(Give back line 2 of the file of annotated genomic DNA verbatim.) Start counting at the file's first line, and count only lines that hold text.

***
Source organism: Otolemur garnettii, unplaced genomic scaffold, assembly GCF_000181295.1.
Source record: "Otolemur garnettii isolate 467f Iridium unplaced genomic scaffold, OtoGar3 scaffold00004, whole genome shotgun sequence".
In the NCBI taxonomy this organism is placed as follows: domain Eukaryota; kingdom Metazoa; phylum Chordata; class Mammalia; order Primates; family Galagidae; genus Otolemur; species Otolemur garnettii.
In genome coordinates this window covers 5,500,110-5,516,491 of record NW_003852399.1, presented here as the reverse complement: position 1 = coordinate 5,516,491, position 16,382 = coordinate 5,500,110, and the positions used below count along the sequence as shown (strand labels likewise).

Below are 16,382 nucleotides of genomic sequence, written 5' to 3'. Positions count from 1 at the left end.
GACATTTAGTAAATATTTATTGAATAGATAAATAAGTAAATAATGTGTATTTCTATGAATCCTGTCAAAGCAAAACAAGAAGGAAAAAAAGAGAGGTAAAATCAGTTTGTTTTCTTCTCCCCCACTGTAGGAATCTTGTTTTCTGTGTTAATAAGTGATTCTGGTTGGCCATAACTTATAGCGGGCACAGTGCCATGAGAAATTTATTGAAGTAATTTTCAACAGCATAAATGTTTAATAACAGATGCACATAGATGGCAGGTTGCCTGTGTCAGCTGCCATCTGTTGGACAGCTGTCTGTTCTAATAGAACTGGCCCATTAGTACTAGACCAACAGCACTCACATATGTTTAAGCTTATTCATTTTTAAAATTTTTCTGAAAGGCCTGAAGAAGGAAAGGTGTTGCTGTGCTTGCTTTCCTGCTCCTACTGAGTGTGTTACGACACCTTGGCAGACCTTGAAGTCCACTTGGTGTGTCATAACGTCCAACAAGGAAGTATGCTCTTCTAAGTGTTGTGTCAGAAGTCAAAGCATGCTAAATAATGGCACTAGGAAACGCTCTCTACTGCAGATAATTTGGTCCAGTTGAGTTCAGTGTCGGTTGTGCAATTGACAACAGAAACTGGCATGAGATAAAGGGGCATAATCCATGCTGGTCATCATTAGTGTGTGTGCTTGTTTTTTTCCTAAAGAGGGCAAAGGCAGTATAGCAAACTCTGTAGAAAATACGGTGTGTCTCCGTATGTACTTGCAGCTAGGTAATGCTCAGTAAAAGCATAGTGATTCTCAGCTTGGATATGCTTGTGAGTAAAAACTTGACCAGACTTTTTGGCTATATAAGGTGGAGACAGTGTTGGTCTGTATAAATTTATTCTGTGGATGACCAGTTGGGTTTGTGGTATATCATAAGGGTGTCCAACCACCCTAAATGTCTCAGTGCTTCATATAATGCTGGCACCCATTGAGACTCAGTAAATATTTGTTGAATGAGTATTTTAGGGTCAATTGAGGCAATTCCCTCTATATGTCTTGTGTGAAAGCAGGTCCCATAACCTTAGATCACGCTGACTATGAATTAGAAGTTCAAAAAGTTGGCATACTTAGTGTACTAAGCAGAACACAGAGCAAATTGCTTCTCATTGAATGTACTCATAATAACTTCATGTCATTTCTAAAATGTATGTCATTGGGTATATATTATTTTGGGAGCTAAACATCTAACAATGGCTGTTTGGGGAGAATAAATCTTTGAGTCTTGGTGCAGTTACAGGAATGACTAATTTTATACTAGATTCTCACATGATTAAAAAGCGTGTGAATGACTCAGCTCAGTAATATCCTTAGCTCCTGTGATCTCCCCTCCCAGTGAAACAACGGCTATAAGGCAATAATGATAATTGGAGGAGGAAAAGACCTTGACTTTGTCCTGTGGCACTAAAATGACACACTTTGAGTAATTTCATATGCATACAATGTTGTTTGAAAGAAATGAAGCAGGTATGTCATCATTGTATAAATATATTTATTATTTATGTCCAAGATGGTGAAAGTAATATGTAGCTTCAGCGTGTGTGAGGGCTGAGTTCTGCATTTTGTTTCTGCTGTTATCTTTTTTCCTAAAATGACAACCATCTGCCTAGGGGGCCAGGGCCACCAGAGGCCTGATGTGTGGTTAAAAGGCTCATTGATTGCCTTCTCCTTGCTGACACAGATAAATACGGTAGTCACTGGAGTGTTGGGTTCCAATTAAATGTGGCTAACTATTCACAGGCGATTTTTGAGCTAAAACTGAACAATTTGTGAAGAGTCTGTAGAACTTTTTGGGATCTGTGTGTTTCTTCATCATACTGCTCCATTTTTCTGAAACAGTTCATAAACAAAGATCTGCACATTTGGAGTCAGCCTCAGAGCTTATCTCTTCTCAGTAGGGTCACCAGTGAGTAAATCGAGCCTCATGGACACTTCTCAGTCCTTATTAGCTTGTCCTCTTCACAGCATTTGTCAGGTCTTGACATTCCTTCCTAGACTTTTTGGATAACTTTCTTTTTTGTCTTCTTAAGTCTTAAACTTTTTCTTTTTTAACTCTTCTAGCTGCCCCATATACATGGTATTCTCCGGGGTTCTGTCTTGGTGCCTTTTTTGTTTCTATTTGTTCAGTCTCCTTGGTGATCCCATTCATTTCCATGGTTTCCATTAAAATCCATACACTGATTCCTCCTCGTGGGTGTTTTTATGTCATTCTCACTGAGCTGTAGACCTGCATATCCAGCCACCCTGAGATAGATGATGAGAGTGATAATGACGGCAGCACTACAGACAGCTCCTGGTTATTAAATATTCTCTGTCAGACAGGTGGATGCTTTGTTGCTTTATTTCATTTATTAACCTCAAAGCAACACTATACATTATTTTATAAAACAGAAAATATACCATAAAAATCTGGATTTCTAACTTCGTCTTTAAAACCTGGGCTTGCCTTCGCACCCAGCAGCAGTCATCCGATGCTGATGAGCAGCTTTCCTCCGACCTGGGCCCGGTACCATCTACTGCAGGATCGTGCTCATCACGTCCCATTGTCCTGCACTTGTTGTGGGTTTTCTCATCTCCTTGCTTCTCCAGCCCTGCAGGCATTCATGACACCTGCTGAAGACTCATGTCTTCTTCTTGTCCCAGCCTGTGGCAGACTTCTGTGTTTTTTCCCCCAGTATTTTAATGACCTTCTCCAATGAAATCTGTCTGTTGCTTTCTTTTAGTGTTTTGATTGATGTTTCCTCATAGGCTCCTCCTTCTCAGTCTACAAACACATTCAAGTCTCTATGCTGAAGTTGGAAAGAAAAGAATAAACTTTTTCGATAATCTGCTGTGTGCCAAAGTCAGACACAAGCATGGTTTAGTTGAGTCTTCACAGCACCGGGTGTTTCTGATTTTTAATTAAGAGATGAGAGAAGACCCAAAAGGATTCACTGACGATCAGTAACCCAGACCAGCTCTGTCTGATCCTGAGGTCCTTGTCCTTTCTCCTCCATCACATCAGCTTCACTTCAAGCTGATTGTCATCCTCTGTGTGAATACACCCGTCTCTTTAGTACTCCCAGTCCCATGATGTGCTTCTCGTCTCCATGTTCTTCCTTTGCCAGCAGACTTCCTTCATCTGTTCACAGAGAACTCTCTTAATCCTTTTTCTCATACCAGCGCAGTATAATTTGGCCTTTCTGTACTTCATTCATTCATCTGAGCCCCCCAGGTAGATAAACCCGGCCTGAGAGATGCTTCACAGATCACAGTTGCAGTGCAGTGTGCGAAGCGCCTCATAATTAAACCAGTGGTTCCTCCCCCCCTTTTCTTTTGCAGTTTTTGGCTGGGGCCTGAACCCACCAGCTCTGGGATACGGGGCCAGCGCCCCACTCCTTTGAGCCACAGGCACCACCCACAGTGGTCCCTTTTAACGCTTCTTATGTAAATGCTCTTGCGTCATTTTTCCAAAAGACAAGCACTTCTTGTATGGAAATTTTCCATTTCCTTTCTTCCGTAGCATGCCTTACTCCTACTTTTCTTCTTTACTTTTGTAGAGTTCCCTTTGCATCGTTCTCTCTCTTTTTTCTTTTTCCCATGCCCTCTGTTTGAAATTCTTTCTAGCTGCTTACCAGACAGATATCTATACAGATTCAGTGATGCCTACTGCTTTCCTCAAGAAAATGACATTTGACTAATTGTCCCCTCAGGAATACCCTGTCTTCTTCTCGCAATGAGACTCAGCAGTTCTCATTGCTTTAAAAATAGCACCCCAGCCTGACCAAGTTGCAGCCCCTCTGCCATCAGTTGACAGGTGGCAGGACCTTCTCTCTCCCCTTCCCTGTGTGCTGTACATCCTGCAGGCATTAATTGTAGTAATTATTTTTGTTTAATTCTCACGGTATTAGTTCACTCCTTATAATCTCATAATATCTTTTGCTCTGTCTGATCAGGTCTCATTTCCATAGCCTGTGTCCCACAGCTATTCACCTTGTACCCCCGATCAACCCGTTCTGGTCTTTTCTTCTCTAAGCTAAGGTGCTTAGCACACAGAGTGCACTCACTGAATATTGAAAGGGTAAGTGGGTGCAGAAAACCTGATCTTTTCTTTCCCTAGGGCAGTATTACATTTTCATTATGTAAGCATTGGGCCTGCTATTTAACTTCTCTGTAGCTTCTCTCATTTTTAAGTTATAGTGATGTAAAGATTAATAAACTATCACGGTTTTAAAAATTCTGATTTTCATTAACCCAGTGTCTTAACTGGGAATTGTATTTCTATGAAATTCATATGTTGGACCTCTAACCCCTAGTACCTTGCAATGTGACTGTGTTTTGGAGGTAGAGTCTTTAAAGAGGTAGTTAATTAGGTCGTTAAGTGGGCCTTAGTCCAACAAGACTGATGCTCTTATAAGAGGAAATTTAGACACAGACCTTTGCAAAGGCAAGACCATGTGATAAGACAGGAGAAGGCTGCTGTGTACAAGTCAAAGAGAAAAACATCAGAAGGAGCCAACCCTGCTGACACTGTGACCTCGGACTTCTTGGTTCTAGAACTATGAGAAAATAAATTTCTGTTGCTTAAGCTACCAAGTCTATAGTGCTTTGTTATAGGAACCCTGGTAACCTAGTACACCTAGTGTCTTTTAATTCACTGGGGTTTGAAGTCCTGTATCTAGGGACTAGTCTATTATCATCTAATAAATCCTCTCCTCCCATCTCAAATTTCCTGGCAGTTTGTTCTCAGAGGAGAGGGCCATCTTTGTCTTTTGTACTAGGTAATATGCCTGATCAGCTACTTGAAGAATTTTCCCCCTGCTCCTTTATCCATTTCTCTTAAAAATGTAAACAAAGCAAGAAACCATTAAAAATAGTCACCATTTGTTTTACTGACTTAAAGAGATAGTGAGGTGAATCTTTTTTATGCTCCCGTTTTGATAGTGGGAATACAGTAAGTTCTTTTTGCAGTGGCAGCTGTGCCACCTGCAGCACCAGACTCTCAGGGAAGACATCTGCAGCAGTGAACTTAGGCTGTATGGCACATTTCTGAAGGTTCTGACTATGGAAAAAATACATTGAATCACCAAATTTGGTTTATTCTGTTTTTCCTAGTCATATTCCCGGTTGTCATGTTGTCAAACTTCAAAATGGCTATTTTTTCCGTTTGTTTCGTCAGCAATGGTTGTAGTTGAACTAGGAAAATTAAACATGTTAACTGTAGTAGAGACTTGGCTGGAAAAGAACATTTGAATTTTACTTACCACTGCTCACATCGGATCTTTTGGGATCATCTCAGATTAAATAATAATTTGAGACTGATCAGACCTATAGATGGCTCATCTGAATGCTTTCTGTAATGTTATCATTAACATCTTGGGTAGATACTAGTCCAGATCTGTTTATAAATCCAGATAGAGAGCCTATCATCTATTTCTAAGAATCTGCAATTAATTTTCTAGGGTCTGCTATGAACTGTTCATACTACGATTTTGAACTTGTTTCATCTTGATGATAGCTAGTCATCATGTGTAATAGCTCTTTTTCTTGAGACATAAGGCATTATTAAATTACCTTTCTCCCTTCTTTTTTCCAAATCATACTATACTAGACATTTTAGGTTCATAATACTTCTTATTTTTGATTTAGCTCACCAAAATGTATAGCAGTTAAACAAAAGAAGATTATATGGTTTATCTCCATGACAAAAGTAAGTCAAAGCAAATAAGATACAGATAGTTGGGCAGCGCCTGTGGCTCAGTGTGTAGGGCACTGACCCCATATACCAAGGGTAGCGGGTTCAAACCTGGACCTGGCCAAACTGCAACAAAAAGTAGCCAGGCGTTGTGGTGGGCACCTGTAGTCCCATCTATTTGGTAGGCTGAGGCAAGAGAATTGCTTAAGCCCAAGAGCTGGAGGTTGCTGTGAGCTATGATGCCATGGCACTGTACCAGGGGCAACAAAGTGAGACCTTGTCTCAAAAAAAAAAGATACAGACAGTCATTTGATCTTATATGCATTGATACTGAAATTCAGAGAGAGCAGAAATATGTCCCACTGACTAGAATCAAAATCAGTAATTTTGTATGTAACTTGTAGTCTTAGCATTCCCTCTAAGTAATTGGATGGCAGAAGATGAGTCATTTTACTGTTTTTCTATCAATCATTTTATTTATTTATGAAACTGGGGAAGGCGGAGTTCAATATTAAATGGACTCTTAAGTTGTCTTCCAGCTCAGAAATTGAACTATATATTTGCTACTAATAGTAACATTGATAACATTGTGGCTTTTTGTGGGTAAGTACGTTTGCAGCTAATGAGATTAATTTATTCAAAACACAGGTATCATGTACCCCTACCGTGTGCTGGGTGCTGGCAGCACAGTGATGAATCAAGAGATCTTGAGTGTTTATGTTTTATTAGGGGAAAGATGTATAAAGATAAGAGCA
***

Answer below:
Source record: "Otolemur garnettii isolate 467f Iridium unplaced genomic scaffold, OtoGar3 scaffold00004, whole genome shotgun sequence".